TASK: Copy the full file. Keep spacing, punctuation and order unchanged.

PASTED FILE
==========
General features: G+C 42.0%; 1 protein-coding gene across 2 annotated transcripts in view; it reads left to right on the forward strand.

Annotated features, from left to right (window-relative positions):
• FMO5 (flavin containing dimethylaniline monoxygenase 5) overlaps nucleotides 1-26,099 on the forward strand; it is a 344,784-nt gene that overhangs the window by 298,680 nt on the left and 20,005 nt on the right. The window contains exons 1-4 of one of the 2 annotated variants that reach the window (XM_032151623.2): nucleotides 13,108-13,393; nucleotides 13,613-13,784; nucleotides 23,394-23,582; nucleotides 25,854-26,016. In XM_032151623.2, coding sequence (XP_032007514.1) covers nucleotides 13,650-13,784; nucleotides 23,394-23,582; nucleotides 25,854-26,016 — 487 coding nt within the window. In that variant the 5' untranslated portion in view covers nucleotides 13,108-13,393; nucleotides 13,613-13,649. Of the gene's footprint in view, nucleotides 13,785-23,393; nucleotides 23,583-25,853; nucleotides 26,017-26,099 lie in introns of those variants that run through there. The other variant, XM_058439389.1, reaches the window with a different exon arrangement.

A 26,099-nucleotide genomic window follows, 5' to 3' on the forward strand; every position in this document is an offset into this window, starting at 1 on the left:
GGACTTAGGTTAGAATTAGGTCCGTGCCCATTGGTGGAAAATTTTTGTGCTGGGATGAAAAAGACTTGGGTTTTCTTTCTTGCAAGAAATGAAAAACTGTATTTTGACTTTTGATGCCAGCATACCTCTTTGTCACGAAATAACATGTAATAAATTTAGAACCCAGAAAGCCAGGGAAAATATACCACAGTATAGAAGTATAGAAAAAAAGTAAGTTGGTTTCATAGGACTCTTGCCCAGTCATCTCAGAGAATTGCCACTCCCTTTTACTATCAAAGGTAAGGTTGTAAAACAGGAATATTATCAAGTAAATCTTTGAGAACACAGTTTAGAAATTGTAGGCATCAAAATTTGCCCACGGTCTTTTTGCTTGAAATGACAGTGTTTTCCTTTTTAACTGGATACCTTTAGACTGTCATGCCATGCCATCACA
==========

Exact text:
General features: G+C 42.0%; 1 protein-coding gene across 2 annotated transcripts in view; it reads left to right on the forward strand.

Annotated features, from left to right (window-relative positions):
• FMO5 (flavin containing dimethylaniline monoxygenase 5) overlaps nucleotides 1-26,099 on the forward strand; it is a 344,784-nt gene that overhangs the window by 298,680 nt on the left and 20,005 nt on the right. The window contains exons 1-4 of one of the 2 annotated variants that reach the window (XM_032151623.2): nucleotides 13,108-13,393; nucleotides 13,613-13,784; nucleotides 23,394-23,582; nucleotides 25,854-26,016. In XM_032151623.2, coding sequence (XP_032007514.1) covers nucleotides 13,650-13,784; nucleotides 23,394-23,582; nucleotides 25,854-26,016 — 487 coding nt within the window. In that variant the 5' untranslated portion in view covers nucleotides 13,108-13,393; nucleotides 13,613-13,649. Of the gene's footprint in view, nucleotides 13,785-23,393; nucleotides 23,583-25,853; nucleotides 26,017-26,099 lie in introns of those variants that run through there. The other variant, XM_058439389.1, reaches the window with a different exon arrangement.

A 26,099-nucleotide genomic window follows, 5' to 3' on the forward strand; every position in this document is an offset into this window, starting at 1 on the left:
GGACTTAGGTTAGAATTAGGTCCGTGCCCATTGGTGGAAAATTTTTGTGCTGGGATGAAAAAGACTTGGGTTTTCTTTCTTGCAAGAAATGAAAAACTGTATTTTGACTTTTGATGCCAGCATACCTCTTTGTCACGAAATAACATGTAATAAATTTAGAACCCAGAAAGCCAGGGAAAATATACCACAGTATAGAAGTATAGAAAAAAAGTAAGTTGGTTTCATAGGACTCTTGCCCAGTCATCTCAGAGAATTGCCACTCCCTTTTACTATCAAAGGTAAGGTTGTAAAACAGGAATATTATCAAGTAAATCTTTGAGAACACAGTTTAGAAATTGTAGGCATCAAAATTTGCCCACGGTCTTTTTGCTTGAAATGACAGTGTTTTCCTTTTTAACTGGATACCTTTAGACTGTCATGCCATGCCATCACA